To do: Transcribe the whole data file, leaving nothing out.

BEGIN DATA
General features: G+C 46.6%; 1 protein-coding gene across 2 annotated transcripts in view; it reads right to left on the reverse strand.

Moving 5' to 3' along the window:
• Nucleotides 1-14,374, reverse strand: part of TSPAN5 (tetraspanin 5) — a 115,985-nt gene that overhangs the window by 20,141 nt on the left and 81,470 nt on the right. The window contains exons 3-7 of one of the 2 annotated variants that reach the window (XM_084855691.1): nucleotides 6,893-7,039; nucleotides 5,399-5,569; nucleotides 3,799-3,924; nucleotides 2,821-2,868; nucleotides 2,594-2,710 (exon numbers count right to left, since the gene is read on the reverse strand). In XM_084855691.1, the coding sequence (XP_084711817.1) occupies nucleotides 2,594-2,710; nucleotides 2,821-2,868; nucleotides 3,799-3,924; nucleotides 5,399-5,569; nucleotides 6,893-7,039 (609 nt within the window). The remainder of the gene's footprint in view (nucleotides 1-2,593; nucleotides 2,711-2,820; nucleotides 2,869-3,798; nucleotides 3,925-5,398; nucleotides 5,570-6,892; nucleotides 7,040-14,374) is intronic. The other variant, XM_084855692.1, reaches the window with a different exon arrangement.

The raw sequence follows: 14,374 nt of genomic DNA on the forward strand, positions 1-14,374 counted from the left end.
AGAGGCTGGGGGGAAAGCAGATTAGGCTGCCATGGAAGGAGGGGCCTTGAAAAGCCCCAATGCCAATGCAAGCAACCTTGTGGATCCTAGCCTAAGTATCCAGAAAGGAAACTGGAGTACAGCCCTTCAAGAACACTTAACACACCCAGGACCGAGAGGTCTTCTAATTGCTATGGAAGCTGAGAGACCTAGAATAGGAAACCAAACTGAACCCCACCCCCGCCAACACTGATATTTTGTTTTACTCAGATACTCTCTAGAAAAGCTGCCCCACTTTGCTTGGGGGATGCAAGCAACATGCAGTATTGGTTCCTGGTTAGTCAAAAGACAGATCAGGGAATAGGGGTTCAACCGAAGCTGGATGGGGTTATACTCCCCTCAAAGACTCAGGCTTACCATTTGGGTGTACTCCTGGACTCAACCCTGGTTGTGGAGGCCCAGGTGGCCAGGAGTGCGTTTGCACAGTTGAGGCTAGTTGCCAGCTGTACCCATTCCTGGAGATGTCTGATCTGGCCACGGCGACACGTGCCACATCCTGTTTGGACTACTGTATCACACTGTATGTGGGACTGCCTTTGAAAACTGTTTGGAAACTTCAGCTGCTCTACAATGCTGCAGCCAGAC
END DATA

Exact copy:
General features: G+C 46.6%; 1 protein-coding gene across 2 annotated transcripts in view; it reads right to left on the reverse strand.

Moving 5' to 3' along the window:
• Nucleotides 1-14,374, reverse strand: part of TSPAN5 (tetraspanin 5) — a 115,985-nt gene that overhangs the window by 20,141 nt on the left and 81,470 nt on the right. The window contains exons 3-7 of one of the 2 annotated variants that reach the window (XM_084855691.1): nucleotides 6,893-7,039; nucleotides 5,399-5,569; nucleotides 3,799-3,924; nucleotides 2,821-2,868; nucleotides 2,594-2,710 (exon numbers count right to left, since the gene is read on the reverse strand). In XM_084855691.1, the coding sequence (XP_084711817.1) occupies nucleotides 2,594-2,710; nucleotides 2,821-2,868; nucleotides 3,799-3,924; nucleotides 5,399-5,569; nucleotides 6,893-7,039 (609 nt within the window). The remainder of the gene's footprint in view (nucleotides 1-2,593; nucleotides 2,711-2,820; nucleotides 2,869-3,798; nucleotides 3,925-5,398; nucleotides 5,570-6,892; nucleotides 7,040-14,374) is intronic. The other variant, XM_084855692.1, reaches the window with a different exon arrangement.

The raw sequence follows: 14,374 nt of genomic DNA on the forward strand, positions 1-14,374 counted from the left end.
AGAGGCTGGGGGGAAAGCAGATTAGGCTGCCATGGAAGGAGGGGCCTTGAAAAGCCCCAATGCCAATGCAAGCAACCTTGTGGATCCTAGCCTAAGTATCCAGAAAGGAAACTGGAGTACAGCCCTTCAAGAACACTTAACACACCCAGGACCGAGAGGTCTTCTAATTGCTATGGAAGCTGAGAGACCTAGAATAGGAAACCAAACTGAACCCCACCCCCGCCAACACTGATATTTTGTTTTACTCAGATACTCTCTAGAAAAGCTGCCCCACTTTGCTTGGGGGATGCAAGCAACATGCAGTATTGGTTCCTGGTTAGTCAAAAGACAGATCAGGGAATAGGGGTTCAACCGAAGCTGGATGGGGTTATACTCCCCTCAAAGACTCAGGCTTACCATTTGGGTGTACTCCTGGACTCAACCCTGGTTGTGGAGGCCCAGGTGGCCAGGAGTGCGTTTGCACAGTTGAGGCTAGTTGCCAGCTGTACCCATTCCTGGAGATGTCTGATCTGGCCACGGCGACACGTGCCACATCCTGTTTGGACTACTGTATCACACTGTATGTGGGACTGCCTTTGAAAACTGTTTGGAAACTTCAGCTGCTCTACAATGCTGCAGCCAGAC